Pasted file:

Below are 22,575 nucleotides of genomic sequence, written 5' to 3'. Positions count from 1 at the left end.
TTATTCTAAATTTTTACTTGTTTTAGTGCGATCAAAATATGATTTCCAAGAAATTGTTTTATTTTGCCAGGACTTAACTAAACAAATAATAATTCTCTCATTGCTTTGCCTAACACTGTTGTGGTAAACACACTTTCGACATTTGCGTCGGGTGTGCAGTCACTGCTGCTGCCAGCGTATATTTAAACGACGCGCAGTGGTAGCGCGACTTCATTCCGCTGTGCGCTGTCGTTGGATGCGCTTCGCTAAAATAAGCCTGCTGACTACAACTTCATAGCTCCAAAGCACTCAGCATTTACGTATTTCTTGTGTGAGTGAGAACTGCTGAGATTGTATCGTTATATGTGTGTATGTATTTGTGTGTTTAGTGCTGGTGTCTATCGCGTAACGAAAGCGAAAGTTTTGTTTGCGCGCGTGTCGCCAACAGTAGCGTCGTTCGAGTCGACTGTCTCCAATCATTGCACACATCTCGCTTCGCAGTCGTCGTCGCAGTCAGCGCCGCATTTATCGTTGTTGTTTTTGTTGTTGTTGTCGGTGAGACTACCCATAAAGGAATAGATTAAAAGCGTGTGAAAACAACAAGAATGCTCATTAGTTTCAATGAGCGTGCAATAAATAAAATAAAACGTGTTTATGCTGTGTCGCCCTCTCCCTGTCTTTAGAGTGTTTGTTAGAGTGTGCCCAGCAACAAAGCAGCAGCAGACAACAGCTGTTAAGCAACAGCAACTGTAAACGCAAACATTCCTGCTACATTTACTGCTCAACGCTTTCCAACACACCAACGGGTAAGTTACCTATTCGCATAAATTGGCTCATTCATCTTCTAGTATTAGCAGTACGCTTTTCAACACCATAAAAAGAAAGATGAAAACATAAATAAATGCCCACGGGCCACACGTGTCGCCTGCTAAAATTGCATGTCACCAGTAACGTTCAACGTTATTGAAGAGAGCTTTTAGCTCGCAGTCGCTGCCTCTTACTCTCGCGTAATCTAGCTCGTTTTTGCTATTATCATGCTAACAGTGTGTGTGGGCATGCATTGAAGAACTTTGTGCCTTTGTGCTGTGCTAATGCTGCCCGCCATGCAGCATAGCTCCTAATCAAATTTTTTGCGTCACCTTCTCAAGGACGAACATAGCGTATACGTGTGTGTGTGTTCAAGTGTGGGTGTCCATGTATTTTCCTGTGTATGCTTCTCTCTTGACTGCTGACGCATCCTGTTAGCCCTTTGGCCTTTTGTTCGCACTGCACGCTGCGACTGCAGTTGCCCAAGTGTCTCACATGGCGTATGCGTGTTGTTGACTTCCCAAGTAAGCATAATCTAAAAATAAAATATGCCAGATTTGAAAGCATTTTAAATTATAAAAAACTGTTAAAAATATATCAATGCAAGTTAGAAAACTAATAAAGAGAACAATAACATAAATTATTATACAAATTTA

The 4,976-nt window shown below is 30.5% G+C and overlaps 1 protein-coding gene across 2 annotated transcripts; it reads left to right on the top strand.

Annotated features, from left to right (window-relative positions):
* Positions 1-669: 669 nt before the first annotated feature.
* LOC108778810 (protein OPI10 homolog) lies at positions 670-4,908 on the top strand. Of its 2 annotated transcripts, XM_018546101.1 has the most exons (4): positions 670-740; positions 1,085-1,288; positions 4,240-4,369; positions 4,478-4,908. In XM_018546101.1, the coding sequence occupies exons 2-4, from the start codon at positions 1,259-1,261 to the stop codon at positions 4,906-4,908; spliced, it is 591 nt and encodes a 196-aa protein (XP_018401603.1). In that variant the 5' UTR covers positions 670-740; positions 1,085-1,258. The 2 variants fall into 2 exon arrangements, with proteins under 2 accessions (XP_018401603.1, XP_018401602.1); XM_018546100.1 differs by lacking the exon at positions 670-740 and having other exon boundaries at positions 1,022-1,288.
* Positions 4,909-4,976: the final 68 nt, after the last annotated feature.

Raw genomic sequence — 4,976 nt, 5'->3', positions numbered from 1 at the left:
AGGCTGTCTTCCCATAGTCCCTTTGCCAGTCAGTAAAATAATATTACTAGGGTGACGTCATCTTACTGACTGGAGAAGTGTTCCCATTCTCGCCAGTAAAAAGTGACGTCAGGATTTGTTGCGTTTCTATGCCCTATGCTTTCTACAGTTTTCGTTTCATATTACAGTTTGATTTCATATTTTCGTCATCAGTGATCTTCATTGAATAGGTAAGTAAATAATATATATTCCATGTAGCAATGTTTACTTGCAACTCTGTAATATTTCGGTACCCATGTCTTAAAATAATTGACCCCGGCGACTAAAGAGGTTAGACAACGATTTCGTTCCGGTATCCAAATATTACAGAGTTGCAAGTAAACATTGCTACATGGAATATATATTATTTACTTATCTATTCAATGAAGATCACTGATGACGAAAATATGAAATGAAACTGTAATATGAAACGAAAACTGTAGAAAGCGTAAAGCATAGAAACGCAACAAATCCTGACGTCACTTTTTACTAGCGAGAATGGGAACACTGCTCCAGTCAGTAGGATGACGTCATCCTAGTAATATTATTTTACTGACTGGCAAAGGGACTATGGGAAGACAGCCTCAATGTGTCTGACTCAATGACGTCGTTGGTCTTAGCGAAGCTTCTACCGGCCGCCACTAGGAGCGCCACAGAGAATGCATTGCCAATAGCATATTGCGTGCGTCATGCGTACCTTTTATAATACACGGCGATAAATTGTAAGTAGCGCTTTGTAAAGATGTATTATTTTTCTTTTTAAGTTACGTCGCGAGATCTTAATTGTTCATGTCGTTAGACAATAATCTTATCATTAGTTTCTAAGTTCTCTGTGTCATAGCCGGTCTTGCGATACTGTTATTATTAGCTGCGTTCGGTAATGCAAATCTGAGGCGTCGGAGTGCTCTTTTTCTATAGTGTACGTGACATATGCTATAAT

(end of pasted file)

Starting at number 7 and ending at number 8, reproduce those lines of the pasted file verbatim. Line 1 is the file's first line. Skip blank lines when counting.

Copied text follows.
* Positions 4,909-4,976: the final 68 nt, after the last annotated feature.

Raw genomic sequence — 4,976 nt, 5'->3', positions numbered from 1 at the left: